FeatureLifestyleResourcesWorld Cup Photography: A How-to with Federico Modica

Julia Kern Julia KernAugust 5, 2021

*This is the last piece of a multi-piece series on photographing skiing, ranging from capturing skiing on your smartphone to taking a deep dive into how professionals capture skiing on the World Cup. Take a look at the last three pieces in case you missed them. Part 1, Part 2, Part 3

From making the most of your smartphone in your pocket to picking the right camera for your photography goals, and to experimenting with snowscapes, we have covered a range of photography topics revolving around skiing and beyond. To cap off this series, I interviewed Federico Modica, the expert in World Cup Photography to learn more about how he became a professional photographer and his experiences and tips for photographing skiing.

Julia Kern: What steps did you take to become a professional photographer? 

Federico Modica: To become a professional photographer the steps are different and the ways are multiple. In my specific case, it was a coincidence. In those years (2006-07) I was a pretty good athlete, running the 800m, 1500m, and 3000m on a very strong team. But when the game became really interesting and my time was allowing me to compete for a national group, my body decided to say to me “bye-bye”.

Due to a problem with my right knee, I decided to stop training for a couple of years but I was not able to imagine a life without sport. Also in 2006, I started getting fascinated by photography so it’s very easy to imagine what I started to do: taking sports pictures. I started with Volleyball and Football (soccer) and in 2007 I took pictures of my very first World Cup Race: the finals of Tour de Ski in Val di Fiemme.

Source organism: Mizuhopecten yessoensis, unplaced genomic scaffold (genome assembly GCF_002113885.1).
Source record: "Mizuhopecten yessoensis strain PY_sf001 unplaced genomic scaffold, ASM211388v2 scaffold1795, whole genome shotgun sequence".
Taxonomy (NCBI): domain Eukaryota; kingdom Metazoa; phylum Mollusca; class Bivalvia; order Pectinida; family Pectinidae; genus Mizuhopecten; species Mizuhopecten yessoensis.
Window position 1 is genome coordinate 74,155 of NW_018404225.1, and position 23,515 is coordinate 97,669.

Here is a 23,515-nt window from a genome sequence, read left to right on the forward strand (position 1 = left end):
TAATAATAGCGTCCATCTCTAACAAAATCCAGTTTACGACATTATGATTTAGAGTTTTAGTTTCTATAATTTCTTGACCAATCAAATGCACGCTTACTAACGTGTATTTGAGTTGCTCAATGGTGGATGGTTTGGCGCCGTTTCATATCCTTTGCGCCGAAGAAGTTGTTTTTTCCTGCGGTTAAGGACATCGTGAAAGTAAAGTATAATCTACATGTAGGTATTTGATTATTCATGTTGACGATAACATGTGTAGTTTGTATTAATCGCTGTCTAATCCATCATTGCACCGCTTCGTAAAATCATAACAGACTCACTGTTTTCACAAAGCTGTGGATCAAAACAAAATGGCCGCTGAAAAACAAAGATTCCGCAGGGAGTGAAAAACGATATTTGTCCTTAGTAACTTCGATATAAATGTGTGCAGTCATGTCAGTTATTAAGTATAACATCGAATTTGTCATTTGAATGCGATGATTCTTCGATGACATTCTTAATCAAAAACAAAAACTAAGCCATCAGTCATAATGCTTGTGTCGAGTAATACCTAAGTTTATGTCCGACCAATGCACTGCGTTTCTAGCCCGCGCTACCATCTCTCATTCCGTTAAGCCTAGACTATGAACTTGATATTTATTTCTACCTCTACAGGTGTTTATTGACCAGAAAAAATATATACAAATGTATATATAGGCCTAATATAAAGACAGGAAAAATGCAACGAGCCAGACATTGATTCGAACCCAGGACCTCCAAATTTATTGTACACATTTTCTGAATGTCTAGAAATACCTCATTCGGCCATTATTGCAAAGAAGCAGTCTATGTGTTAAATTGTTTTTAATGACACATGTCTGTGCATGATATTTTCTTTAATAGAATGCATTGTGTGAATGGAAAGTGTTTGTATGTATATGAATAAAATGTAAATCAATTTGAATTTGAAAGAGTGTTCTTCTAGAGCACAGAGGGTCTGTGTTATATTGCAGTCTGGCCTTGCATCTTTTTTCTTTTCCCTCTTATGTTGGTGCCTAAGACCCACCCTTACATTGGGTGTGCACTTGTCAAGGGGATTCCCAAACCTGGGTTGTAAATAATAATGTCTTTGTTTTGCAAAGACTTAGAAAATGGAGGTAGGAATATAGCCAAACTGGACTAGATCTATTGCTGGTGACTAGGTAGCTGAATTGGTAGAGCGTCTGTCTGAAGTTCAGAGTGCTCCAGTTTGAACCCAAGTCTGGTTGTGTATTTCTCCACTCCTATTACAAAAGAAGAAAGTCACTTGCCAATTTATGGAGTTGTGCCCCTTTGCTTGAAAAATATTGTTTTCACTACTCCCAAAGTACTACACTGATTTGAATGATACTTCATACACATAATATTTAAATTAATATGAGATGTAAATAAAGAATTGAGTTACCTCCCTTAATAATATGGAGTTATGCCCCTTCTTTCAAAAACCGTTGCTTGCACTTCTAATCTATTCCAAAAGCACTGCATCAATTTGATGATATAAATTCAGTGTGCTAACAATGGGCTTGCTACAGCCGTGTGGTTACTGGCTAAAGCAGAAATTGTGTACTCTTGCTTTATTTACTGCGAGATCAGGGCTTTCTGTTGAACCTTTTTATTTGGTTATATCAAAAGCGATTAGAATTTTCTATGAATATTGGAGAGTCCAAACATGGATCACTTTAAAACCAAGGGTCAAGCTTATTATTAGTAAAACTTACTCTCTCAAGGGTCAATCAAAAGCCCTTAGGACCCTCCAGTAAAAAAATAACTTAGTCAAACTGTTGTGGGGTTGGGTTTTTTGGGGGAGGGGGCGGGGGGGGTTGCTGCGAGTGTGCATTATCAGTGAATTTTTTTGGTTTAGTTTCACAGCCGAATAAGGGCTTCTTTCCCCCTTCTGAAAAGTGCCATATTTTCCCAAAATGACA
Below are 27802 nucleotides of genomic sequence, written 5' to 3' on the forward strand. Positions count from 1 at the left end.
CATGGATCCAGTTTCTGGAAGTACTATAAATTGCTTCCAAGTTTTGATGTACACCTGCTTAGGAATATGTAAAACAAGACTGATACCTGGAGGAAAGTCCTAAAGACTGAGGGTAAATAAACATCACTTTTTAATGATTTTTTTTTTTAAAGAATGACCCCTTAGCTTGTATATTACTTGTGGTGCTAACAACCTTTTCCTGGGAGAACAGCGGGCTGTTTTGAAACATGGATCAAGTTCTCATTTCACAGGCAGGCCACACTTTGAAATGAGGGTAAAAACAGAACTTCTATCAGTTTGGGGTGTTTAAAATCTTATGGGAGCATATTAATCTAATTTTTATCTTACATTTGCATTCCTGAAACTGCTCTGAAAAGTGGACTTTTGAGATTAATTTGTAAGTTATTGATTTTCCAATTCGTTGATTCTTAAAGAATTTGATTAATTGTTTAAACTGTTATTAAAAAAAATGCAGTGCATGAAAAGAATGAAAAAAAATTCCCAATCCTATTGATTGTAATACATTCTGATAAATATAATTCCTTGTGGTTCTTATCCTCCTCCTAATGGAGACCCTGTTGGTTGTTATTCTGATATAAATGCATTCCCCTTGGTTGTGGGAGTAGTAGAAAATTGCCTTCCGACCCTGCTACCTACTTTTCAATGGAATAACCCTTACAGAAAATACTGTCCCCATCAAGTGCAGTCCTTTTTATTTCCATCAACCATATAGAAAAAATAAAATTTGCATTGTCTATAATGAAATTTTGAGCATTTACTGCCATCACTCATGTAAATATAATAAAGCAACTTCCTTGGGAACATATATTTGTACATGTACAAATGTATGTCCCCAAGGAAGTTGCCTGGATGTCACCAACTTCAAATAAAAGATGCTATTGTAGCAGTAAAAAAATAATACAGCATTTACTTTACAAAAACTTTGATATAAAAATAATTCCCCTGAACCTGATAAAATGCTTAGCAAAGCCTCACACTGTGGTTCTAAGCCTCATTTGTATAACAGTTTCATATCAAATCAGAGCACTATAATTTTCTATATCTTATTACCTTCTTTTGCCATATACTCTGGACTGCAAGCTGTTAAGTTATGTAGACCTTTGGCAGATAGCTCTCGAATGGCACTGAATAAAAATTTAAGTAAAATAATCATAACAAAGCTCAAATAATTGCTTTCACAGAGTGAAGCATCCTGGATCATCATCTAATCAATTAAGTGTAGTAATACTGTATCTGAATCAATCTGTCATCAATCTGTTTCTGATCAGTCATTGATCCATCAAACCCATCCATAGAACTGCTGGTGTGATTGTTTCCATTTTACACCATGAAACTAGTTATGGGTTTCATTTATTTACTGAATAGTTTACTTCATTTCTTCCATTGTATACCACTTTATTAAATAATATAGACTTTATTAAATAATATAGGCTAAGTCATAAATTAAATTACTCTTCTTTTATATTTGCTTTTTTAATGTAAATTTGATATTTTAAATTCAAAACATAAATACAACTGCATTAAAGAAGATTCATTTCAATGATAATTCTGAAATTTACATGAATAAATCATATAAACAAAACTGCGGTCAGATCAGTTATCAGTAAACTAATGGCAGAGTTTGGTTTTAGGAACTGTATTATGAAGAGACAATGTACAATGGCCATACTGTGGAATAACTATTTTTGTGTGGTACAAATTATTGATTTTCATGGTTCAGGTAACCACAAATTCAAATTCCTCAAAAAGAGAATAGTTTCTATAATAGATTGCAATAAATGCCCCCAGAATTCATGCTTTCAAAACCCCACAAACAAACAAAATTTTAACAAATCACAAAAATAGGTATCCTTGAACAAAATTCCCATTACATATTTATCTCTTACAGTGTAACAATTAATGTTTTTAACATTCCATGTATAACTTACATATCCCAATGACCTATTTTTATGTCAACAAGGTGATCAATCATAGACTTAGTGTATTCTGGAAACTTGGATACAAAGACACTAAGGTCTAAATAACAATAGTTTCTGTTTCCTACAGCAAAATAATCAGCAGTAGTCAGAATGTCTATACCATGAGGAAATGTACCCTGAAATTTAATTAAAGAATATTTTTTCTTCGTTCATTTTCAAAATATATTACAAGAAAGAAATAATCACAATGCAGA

JK: How did you get into photographing the World Cup?

FM: Photographing the World Cup was an easy step. Imagine you are a young guy, imagine you are born in the beautiful Val di Fiemme, imagine you really like sports… It’s impossible not to be involved in Cross Country Skiing. That’s my story with cross-country: I worked many many years with the LOC of Val di Fiemme until the World Championships in 2013. After that event, I started working for NordicFocus and this was the key fact to be sure to live taking cross country pictures at some of the biggest events.

 

JK: How do you frame a World Cup action shot? Do you scout out locations along the track in advance? How do you choose which locations to capture the action? (Close-ups versus wide-angle shots to capture some context or various spots on the course, for example)

FM: In my case, a World Cup shot has always been a long story. I never take a random shot during a race but every choice is prepared well beforehand. The cases are two: if I already know the venue and the courses are the same, I already think in my hotel what to do and how. If I go to a new venue or a new course then I try to be there one day before and I walk almost every corner. There are some places in the course that may be nice but not tactical as well as there are places that are nice but too far.

You have to keep in mind that we, photographers, need to get the highest number of different pictures but we also have to get to the finish line at the right time to prepare for the most important part of the race. After I study the fastest way to the finish line I start thinking about which camera and lens work in that specific spot that I chose.